Thursday, August 22, 2013

Long and Suite Preview: The AFC West

Peyton Manning and the Broncos look to repeat as AFC West champions.
By Jeremy Conlin (@jeremy_conlin) and Joe Parello (@HerewegoJoe)

While pretty much everybody expects Peyton Manning and the Denver Broncos to take care of business in the AFC West this season, the division is not devoid of story lines.

Among them will be how the Broncos deal with the loss of pass rusher Elvis Dumervil (To a paperwork delay, no less), and the six-game absence of rising star Von Miller on the other side of the defense. Miller was suspended for violating the league's substance abuse policy.

After the Broncos, it's a cluster of teams that have underachieved on a grand scale in recent years, headlined by San Diego and "guy we thought would be an elite quarterback by now," Phillip Rivers. The Raiders seem to always have speed, but production has failed to follow athleticism to Oakland. Members of the Black Hole might not recognize the product on the field this season, particularly on defense, where the Silver and Black look to replace as many as nine starters.

Then you have a new era beginning in Kansas City, and suddenly the Chiefs are a trendy playoff pick due to the additions of head coach Andy Reid and quarterback Alex Smith.

Storyline(s) to Watch:

Just What the Hell is Going on in Oakland?

Since falling to Tampa Bay in the "Gruden Bowl" back in 2002, the Raiders have been a discombobulated mess. They strung together seven consecutive seasons where they never won more than five games, but seemed to be moving in the right direction in 2010. That season, young quarterback Jason Campbell had the look of a rising star, but the additions of Carson Palmer and Terrelle Pryor the following year, compounded by the inability of star players like Darren McFadden to stay healthy, plagued the franchise and ended Campbell's stay in the Bay area. Then, of course, there was Al Davis' death in 2011.

Last season, with Campbell in Chicago, Pryor riding the bench and Palmer putting up great fantasy numbers, but failing to win many games, Oakland regressed. Four wins and seemingly 100 roster moves later, we have a new-look Raiders team that brings back Charles Woodson, loses speedster Darrius Heyward-Bey and defensive lineman Richard Seymour, and will look for either Pryor, Packer one-game wonder Matt Flynn or rookie Tyler Wilson to hold down the starting quarterback spot.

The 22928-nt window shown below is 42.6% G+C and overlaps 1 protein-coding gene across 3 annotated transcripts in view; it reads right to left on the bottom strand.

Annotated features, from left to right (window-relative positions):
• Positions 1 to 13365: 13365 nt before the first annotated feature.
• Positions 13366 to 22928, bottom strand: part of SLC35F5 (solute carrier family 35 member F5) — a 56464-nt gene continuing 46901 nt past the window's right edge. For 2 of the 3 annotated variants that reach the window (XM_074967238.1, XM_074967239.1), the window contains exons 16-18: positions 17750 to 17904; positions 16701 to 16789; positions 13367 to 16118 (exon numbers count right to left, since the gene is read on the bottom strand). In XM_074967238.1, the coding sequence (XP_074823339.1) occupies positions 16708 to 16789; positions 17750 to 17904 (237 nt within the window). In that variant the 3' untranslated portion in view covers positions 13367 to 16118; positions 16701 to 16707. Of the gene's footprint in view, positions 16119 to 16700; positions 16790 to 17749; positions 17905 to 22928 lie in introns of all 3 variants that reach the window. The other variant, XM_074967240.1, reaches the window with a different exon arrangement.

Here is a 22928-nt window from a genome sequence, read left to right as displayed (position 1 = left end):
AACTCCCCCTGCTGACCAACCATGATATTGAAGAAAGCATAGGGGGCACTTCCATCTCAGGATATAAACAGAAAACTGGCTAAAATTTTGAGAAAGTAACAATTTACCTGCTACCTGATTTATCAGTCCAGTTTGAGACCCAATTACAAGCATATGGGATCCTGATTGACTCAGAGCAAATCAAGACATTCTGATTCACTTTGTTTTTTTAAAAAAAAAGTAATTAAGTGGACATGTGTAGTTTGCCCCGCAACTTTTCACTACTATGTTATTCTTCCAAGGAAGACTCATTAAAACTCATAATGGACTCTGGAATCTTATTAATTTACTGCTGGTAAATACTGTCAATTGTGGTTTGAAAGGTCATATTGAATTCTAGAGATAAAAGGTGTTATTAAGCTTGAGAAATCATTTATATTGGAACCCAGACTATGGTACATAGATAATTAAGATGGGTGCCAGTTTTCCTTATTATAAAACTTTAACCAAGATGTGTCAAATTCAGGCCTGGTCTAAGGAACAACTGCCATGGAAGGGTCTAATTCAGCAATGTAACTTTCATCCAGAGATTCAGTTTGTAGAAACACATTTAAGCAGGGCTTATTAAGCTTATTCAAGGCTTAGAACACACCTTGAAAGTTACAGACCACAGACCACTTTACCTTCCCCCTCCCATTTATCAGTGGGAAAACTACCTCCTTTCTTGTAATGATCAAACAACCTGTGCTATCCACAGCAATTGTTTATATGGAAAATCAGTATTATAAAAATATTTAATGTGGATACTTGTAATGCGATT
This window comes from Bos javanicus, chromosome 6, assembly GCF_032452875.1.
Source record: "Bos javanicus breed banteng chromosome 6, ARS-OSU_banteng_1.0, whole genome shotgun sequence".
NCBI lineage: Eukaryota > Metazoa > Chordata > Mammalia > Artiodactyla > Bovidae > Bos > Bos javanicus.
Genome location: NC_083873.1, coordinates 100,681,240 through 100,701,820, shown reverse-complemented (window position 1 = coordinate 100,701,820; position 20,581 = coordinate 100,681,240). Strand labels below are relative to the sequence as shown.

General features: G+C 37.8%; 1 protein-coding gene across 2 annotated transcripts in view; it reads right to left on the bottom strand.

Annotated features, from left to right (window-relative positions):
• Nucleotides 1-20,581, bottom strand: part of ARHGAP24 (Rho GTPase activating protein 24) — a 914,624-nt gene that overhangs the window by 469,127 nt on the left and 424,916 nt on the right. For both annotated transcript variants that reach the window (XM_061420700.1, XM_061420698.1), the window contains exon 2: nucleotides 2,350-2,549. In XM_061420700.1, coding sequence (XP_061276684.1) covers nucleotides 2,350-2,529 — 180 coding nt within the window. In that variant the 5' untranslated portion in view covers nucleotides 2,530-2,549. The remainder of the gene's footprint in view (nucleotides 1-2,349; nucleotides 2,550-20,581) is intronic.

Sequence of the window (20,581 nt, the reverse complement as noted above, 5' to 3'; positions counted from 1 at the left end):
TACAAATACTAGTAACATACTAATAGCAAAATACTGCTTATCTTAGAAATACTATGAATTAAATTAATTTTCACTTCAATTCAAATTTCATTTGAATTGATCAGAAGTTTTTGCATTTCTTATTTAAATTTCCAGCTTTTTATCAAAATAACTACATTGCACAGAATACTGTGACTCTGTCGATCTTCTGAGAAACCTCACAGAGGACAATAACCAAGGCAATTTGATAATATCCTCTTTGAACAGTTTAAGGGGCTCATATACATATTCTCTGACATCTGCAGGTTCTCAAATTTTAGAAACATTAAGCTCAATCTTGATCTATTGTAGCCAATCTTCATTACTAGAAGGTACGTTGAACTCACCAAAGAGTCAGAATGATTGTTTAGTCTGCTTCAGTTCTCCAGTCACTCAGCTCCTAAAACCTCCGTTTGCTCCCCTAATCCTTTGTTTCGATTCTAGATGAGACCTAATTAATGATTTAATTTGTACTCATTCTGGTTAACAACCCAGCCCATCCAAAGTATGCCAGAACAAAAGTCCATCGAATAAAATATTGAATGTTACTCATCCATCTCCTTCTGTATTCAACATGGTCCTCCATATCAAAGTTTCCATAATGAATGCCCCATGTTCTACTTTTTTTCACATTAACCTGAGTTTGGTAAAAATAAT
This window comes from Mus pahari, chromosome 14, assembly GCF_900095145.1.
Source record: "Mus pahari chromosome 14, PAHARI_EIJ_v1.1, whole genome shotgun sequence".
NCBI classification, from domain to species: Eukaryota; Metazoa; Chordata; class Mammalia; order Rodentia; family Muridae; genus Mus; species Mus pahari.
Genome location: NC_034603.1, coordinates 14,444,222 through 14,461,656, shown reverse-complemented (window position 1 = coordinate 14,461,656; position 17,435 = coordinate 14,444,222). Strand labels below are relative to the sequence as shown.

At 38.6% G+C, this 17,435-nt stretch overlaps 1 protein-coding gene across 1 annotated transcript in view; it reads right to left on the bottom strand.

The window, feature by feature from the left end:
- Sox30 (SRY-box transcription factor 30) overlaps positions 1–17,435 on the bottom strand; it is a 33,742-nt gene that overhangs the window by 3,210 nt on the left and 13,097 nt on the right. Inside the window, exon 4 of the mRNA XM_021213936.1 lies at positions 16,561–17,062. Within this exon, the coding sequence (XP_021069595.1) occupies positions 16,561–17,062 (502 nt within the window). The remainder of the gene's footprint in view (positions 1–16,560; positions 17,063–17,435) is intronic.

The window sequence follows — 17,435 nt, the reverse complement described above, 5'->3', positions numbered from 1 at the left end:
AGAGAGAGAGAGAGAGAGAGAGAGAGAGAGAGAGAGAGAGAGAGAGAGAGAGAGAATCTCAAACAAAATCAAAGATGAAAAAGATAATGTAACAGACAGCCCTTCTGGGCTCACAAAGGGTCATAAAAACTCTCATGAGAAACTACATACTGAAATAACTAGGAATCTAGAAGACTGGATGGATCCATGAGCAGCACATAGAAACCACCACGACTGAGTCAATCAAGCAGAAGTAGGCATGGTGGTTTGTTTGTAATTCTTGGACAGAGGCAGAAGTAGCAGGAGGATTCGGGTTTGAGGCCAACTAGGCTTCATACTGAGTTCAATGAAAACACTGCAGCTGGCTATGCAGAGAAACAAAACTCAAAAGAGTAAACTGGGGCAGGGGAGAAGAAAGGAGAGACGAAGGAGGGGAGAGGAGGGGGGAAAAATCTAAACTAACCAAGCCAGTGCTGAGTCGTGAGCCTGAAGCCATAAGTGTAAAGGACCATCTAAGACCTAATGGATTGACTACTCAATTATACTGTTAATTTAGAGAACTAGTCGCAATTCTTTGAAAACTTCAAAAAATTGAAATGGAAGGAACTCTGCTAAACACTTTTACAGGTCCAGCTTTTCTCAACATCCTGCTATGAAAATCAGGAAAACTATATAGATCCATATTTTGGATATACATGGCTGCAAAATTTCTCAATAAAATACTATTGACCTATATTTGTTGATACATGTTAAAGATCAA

As with every other year the last decade, nobody knows what the hell is going on in Oakland.


The Best 2-14 Team In History

Last season, the Chiefs managed to win just two games. This seems supremely odd to me. For one, their roster includes Jamaal Charles, Dwyane Bowe, Tony Moeaki, Dexter McCluster, Branden Albert, Ryan Lilja, Eric Winston, Justin Houston, Derrick Johnson, Tamba Hali, Brandon Flowers, Eric Berry, and Javier Arenas. That's 13 players that are, at the absolute worst, among the top half of the league at their particular position (or, in the case of McCluster or Arenas, their particular role). Some, like Charles, Lilja, Hali, Flowers, and Berry, might even finish in the top five.

The Chiefs have way more positional talent than any 2-14 team should have. When the Jaguars win only two games, that makes sense, considering they don't seem to have a single above-average player other than Maurice Jones-Drew (although you could make arguments for Marcedes Lewis and Brad Meester). The Chiefs suffered embarrassing contributions from their quarterback and head coach. The good news for the Chiefs is that they replaced both of those spots for this season with guys with at least some track record of success.